While we have all had bad experiences with overly aggressive sales pitches, it can pay to be pushy. Case in point: I recently attended a wedding, which would never have happened had the groom not asked the bride for a first date about 50 times.
The power of pushiness also applies to mobile marketing, according to new research. It shows that promotional push notifications drive nearly 10 times as many users to make a purchase compared to customers who didn’t receive a message.
The findings come from Leanplum, and are based on more than 56 million mobile marketing activities.
After analyzing this ocean of data, the marketing firm also found that promotional push notifications increase in-app spend by 16%.
Translation? Pushes offer an effective tool for up-selling and cross-selling in-app purchases, according to Leanplum cofounder and CEO Momchil Kyurkchiev.
“The data validates that push notifications are essential to growing mobile app revenue,” Kyurkchiev states. Of course, there are many factors that contribute to an effective push campaign, including time of day and day of the week.
For instance, promotional push notifications sent on a Saturday result in more than two times the purchases compared to those sent on Thursday. Why? People may have more time for distractions on their days off.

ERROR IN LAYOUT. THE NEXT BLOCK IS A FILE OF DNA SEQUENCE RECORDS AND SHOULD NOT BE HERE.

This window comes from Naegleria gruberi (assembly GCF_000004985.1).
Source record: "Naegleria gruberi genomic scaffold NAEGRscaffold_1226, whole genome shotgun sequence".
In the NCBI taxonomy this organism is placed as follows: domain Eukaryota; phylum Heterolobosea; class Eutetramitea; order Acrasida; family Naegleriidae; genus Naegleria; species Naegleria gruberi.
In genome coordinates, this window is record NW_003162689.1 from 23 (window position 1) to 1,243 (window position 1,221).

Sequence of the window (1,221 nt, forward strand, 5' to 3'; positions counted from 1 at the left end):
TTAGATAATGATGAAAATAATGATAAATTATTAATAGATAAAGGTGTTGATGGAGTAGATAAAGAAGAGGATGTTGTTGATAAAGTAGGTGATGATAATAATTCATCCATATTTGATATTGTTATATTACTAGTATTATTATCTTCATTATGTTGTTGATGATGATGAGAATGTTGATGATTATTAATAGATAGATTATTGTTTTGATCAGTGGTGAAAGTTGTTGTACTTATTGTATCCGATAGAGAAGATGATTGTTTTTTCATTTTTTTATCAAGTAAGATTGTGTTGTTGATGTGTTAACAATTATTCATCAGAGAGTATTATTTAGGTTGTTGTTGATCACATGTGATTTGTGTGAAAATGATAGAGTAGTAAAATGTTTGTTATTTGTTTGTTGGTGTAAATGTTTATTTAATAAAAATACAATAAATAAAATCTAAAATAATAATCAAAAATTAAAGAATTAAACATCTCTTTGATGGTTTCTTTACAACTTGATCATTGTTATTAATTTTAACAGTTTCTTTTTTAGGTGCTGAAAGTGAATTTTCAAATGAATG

Promotional push notifications sent during late afternoon lead to nearly thee times more purchases, Leanplum found.
Push notifications are nothing new. Along with value exchange ad integrations and in-app events, push notifications are already a top engagement tool, according to recent research from AdColony.
As research from Localytics suggests, more developers are becoming aware of the power of the push.
Among all push messages, in 2016, 75% were segmented to specific users, while 25% were “broadcast” -- i.e., blindly blasted to everyone. That represented an improvement over 2015’s split, when 65% of push notifications were blasted, and 35% were broadcast.
Showing the value of segmentation, Localytics found an average of 6.4 sessions for segmented messages, compared to 2.8 sessions for broadcast messages, while click-through conversion rates averaged 3% for segmented messages and just 0.6% for broadcast messages.
Yet segmented or not, more than half of consumers surveyed at the beginning of the year found push messages to be “an annoying distraction.”
In other words, there is such a thing as being too pushy.